I’ve circulated the letter below several times, written to me by Cornell economist Robert Frank, author of several bestselling books, and advisor to many in high office. I am imploring the town to consider this explanation of market forces, before you implement your plan. For you to not incorporate this economic theory into your thinking is unimaginable, and yet, it’s about to happen.

hello, Ira,

Your question about the effects of limiting occupancy in rental houses to three unrelated individuals: Ithaca has had exactly this regulation for many years. It was adopted with the goal of maintaining a stock of housing in the city that would be both affordable and attractive to families. 

When landlords are free to stuff 7-10 students into a house, the resulting revenue boosts the value of the house as an investment to a level far above what most families could afford. Simultaneously, it creates noise, litter, and parking problems that make the environment unattractive to families. As in many other markets, there is no presumption in an unregulated housing market that an invisible hand automatically produce outcomes that are best for the community as a whole.

Ithaca’s ordinance has been effective, but you should know that it requires vigilant enforcement. If landlords sensed that they could get away with violating it, the economic incentives to do so would be irresistible. 

Hope you can make something similar work in Amherst.

Robert Frank

Many towns and cities have a limit of 3 unrelated people. If a family had to compete with the buying power of 3, instead of 4, not to mention 6-10, would drag the price tag down on student investment properties, making them more fair game to owner-occupants.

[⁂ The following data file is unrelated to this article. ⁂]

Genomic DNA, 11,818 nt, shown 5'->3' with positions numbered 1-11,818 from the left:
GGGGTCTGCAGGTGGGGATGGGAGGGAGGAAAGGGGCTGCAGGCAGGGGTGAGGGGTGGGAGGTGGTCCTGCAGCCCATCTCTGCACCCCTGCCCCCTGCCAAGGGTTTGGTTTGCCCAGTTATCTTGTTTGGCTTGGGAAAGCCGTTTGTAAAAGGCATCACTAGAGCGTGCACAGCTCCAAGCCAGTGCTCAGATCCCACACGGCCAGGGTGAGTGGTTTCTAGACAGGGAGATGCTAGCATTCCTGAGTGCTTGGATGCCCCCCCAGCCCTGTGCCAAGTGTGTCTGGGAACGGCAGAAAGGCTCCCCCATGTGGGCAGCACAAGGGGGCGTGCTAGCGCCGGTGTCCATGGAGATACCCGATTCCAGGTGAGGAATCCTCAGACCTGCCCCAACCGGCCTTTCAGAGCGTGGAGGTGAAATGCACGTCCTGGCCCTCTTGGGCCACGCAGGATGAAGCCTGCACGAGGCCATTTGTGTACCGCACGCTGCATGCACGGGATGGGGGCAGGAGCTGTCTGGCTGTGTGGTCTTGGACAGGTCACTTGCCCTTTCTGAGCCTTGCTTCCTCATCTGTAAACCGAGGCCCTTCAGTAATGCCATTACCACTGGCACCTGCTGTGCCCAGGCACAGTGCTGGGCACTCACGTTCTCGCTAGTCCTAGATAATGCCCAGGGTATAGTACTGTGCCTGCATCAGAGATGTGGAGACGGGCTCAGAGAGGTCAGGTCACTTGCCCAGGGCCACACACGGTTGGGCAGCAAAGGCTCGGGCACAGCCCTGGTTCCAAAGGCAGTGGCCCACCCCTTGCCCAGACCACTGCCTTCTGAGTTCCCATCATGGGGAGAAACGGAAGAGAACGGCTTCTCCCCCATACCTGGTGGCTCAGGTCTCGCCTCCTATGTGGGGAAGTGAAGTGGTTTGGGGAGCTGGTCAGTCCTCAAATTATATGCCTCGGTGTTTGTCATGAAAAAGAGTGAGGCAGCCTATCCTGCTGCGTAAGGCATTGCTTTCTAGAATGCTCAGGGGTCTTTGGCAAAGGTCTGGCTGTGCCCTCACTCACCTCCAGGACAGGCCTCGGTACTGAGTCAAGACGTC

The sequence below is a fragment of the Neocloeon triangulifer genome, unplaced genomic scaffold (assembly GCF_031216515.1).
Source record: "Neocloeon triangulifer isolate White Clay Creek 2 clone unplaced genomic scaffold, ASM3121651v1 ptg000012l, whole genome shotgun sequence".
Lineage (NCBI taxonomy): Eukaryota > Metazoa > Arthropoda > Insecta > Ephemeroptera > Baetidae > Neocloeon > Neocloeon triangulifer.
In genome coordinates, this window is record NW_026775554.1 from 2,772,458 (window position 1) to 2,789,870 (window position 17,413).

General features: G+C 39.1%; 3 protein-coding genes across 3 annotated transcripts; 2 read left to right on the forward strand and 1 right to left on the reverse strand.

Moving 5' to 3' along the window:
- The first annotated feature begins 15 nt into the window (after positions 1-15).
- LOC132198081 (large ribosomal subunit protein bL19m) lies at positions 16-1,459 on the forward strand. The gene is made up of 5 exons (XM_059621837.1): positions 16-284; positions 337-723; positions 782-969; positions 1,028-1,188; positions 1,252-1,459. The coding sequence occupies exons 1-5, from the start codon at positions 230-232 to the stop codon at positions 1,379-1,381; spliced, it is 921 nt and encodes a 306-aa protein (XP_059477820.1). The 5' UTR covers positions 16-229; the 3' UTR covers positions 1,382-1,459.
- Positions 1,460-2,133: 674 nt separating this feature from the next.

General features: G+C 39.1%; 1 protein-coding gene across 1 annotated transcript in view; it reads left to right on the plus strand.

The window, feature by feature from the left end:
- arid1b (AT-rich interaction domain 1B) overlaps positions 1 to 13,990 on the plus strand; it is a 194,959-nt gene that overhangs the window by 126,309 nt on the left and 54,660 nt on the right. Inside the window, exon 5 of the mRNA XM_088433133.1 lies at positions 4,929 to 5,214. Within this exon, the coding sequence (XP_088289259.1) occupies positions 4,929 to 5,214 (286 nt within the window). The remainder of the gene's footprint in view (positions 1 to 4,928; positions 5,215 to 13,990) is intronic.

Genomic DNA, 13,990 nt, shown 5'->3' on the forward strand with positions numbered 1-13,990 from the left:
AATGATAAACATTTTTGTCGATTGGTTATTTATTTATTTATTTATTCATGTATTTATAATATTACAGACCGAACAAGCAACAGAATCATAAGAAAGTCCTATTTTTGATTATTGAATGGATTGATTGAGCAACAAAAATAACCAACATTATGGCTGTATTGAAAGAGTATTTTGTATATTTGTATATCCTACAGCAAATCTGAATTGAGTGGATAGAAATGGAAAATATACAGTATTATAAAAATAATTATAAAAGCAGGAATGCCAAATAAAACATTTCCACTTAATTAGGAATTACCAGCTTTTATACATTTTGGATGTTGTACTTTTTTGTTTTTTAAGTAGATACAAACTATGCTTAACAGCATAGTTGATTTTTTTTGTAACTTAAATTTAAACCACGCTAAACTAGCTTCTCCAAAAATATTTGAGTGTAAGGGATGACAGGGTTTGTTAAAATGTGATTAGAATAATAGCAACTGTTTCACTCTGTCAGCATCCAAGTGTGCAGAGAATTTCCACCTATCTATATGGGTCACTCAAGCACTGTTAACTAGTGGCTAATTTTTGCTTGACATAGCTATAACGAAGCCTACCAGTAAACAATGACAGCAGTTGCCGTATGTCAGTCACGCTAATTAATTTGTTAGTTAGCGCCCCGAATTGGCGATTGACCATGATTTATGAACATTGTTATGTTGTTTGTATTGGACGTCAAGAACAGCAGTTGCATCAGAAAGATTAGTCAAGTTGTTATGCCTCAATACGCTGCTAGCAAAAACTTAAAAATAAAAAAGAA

The alternative, your vision realized, creates an Amherst where 3 family houses, plus tiny houses in back yards, plus limits deregulated, may also result in lowered housing prices. In my opinion, it will be because the deterioration of the town and its small-town character, has reduced our values. That may allow a new homeowner to afford a house in a lesser, worser, Amherst, but will damage the investments of many current people that call their house home.

I call on you to halt your approval of a housing plan that is inadequate in its rationale and explore further how enforcing a bylaw that limits occupancy to 3 unrelated people. I understand how “unrelated” and “family” need sensitive and realistic definition, as our society evolves, and needs more clarity in modern law.

Please resist the urge to get things done, that cannot be undone; and seem to me to be the exact wrong things.

Ira Bryck

PS: I understand the common objection to Professor Frank’s theory: that if a house is rented by 3 students, instead of 6, twice as many houses will be needed for student housing. However, student populations are said to be declining, more dorms need to be built on the UMass campus; the investment value of student houses will lower, allowing families to compete; and rent per student will deflate, as landlords increasingly accept that a thing is worth what a customer is able and willing to pay.

Ira Bryck has lived in Amherst since 1993, ran the Family Business Center for 25 years, hosts the Western Mass Business Show on WHMP, coaches and facilitates business leaders, and is a big fan of Amherst’s downtown.

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2 thoughts on “Letter: Student Rentals Do Not Produce Affordable Housing

  1. Immense thanks to the Amherst INDY for providing excellent town news coverage and a rich forum for community engagement. It is a powerful positive addition to our community; a place where open, inclusive civil discourse promotes community engagement and connection. The INDY brings a balanced sense of voice and belonging, key elements in building community and quality of life for all. Thank you